Monday, May 30, 2005

Fifteen minutes of fame....what Andy /really/ meant, dammit!

The most famous Andy Warhol quote of 'em all, now a household phrase invoked at every opportunity for fame, fortune, visibility, et cetera....and yet, we regard it as a ration, a set and finite span of time to be used or wasted and then--"out, out, brief candle"--no more.

Personally, in that spirit I haven't even begun to nibble at my own fifteen minutes, barely done a thing to try and seize the spotlight for myself. Why?--because it might be for the wrong reason. I don't want to waste my time on something that might be unworthy, petty, something less than all that I'm supposed to be and to show. Some people, you can tell when their fifteen minutes has come--there's a completion you can feel, that in a way this event, this issue encapsulates them, and they aren't going to turn up again, in news or in memory, except in relation to that one thing. A one-trick pony, perhaps, a one-hit wonder. The ironing is delicious.

Some people, on the other hand, may show up in the radar beam--even in the highest levels of celebrity--but you get a feeling they're not done yet--their story/saga/movie of the week has yet to receive its final draft from the writing team; there's still another twist or two to come in the theme before one can close the casefile.

And yet, what did Andy really mean? What he really said was, "In the future everyone will have fifteen minutes of fame." Not that that was a maximum allowance--more of a minimum lifetime requirement, I'd say.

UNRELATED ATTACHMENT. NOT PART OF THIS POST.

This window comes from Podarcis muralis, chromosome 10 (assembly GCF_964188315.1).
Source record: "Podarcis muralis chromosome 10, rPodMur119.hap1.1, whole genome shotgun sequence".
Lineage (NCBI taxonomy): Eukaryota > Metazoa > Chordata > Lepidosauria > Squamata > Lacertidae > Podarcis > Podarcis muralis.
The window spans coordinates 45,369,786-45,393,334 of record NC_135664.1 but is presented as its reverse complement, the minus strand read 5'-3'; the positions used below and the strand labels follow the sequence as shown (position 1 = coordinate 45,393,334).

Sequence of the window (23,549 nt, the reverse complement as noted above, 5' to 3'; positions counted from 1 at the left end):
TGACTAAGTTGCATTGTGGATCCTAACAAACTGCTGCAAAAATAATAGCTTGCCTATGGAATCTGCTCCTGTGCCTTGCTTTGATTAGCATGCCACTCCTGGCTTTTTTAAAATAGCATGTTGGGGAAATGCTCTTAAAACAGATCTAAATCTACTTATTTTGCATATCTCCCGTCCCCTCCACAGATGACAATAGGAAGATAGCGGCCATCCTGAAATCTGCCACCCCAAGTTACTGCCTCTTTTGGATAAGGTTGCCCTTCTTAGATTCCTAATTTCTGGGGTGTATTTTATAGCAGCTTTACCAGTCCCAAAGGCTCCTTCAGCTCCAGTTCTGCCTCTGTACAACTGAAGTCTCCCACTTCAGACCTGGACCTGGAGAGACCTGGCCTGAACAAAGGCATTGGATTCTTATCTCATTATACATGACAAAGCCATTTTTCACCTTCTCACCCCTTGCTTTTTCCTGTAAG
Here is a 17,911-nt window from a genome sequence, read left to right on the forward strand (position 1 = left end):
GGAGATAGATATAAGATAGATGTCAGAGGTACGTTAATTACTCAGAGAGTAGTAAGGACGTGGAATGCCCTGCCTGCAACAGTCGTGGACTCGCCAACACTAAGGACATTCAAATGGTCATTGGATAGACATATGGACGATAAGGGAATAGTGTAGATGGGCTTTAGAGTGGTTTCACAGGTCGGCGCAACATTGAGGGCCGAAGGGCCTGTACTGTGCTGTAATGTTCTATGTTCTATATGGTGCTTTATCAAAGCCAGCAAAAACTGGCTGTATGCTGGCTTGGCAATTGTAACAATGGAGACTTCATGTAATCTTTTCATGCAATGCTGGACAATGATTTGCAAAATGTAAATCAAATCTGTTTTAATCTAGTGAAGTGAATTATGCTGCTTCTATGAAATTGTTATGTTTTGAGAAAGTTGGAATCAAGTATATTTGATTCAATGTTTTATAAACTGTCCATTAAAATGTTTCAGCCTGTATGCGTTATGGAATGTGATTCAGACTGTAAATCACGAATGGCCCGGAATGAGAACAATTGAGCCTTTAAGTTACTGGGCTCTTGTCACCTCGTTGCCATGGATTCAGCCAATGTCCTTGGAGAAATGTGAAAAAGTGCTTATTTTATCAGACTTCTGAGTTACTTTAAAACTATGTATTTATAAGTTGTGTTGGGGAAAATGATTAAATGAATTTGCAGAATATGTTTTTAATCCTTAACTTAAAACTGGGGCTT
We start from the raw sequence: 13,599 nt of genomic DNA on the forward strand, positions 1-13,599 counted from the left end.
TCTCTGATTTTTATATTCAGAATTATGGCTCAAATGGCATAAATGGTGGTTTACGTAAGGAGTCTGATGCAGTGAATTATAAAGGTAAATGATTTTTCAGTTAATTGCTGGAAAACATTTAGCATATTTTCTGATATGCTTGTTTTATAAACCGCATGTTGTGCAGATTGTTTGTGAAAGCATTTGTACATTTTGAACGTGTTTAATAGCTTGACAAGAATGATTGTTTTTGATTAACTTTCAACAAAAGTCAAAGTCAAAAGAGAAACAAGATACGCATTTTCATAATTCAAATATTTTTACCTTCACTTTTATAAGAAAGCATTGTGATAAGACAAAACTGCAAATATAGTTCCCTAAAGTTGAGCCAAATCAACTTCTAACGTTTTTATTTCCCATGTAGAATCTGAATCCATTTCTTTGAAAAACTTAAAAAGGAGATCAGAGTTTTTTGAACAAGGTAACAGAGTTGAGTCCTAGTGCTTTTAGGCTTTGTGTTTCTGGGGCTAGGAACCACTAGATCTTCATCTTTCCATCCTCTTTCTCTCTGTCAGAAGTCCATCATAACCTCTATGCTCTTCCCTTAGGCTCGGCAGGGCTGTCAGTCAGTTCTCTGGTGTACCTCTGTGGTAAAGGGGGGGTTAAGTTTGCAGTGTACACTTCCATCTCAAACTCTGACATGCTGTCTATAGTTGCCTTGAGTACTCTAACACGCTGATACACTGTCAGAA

And yes, it was a typical idealistic-artistic manifesto-ish thing to say...but do you see where he's coming from there? It's like a sabbatical rest-day law, or mandated health benefits....everyone deserves, everyone will, by virtue of their equal rights as human beings, be guaranteed fifteen minutes of fame. Absolute, word-on-the-street, everybody-knows-your-name fame. People will think of you, will notice you, will not ignore you. You will be a somebody. Everybody will be somebody. Nobodies of the world, unite--we shall not be invisible.

And of course, as most manifestos are apt to see far less than the original lofty spirit of their intent, we have a degraded version of that around us constantly now. Reality TV--game shows--lotteries--contests (and their underminings) that have far less to do with worth or quality or dignity than with the most atavistic drives for attention. People will eat maggots for attention, dress up in a cow costume for a singing audition, sell their bodies for advertising space, expose themselves and fight with their families and lovers onstage...anything to be noticed.

Does anyone see the desperation here, that after so much time this situation of fame has become even worse than before?--that there's a Never-Neverland (geez, thank you, Jacko...) of the "celebrity" world, which we hope to connect to if we're lucky, and then the everyday world of "real people" scrabbling to get out of the general crab-pail?

Look at that, and look at the socio-economic situation. Look at the gaps and the poverty of attention, how fleeting it is and yet how far people will go on a hope to escape their poor anonymity. Andy Warhol may have been a total pop-culture flake, but when it comes to fame his dream of the future has yet to be realized in its real and revolutionary form.

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